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Opera Review: “Nabucco” at the Kennedy Center

Verdi’s dramatic opera gets a confident, nuanced staging by the Washington National Opera.

Soloman Howard as the High Priest of Baal and Csilla Boross as Abigaille in Nabucco. Photograph by Scott Suchman.

Nabucco was the opera that made Giuseppe Verdi—and yet, it nearly didn’t come into being. The composer was just 27 years old in 1840, struggling to establish himself in the twilight of the bel canto era. His first two operas had flopped, yet his professional failure was nothing compared to the recent heartbreak of his private life—two infant children dead in successive years and a wife gone soon after, having succumbed to encephalitis. In this profoundly abject state, Verdi was ready to give up, to abandon his fledgling career.

Around this time, he received the libretto for an opera about the Babylonian king Nebuchadnezzar (Nabucodonosor, or Nabucco), who conquered Jerusalem and exiled the Jews in the sixth century BC. If we are to believe Verdi’s suspiciously romantic account, the composer refused to even open the text—so depressed was he—until one sleepless night, when his eyes fell at random upon the lines “Va, pensiero, sull’ali dorate” (“Go, thoughts, on gilded wings”). Verdi’s imagination took flight, and the opera he subsequently wrote was a massive success. He would write better operas, unequivocal masterpieces, but Nabucco made him a star.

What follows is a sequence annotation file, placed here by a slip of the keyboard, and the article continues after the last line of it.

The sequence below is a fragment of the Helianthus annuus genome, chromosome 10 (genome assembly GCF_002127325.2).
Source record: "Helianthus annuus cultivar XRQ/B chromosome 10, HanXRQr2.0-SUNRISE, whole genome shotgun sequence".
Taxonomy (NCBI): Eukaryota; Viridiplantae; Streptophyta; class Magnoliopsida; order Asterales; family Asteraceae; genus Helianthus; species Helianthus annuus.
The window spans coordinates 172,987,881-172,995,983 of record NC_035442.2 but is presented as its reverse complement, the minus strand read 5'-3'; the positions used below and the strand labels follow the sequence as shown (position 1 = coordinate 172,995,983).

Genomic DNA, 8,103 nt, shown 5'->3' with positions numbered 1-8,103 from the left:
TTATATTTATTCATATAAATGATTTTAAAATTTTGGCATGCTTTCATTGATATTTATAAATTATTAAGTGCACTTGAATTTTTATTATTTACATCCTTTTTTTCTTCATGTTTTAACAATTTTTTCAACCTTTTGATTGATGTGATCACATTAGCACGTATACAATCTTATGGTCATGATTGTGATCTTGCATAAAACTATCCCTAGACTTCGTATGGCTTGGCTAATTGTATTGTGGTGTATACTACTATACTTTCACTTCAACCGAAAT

The current staging of the work, a Washington National Opera co-production with the Minnesota Opera and the Opera Company of Philadelphia, is the first in the WNO’s history—not surprising, given the difficulty of finding a soprano to sing the role of the manic, bloodthirsty Abigaille. Such a singer must traverse an astonishingly wide vocal range, and she must sing with fury, venom, florid excess, sustained intensity. It isn’t just a treacherous role. It’s a potential voice killer.

The soprano Csilla Boross can certainly hit all the notes, but her Abigaille is of a different stock: more lyrical, tender, and humane than what one might expect. You could even say Boross is a beautiful Abigaille. But is that a desirable trait? After all, the character must convince us of her hatred not only for the Hebrews, but also for her rival, Fenena. She must drip with venom, with bloodlust. But Boross seemed to be holding back just a bit when the role called for more daring, vocal fireworks in the upper register. Though she later came into her own—in the cavatina “Anchi’io dischiuso un giorno,” with its two-octave leaps, and in the crazed flourishes of “Salgo già del trono aurato”—what her performance lacked was naked wrath.

Something similar could be said of baritone Franco Vassallo’s Nabucco. Missing was the element of megalomania, which allows us to understand his descent into madness. Vassallo sang assuredly, but his portrayal was just a bit too earthbound for my taste. This is a man, after all, beset by fits of grandiose irrationality. He must be vehement. He must be larger than life—so that his subsequent fall is all the more convincing.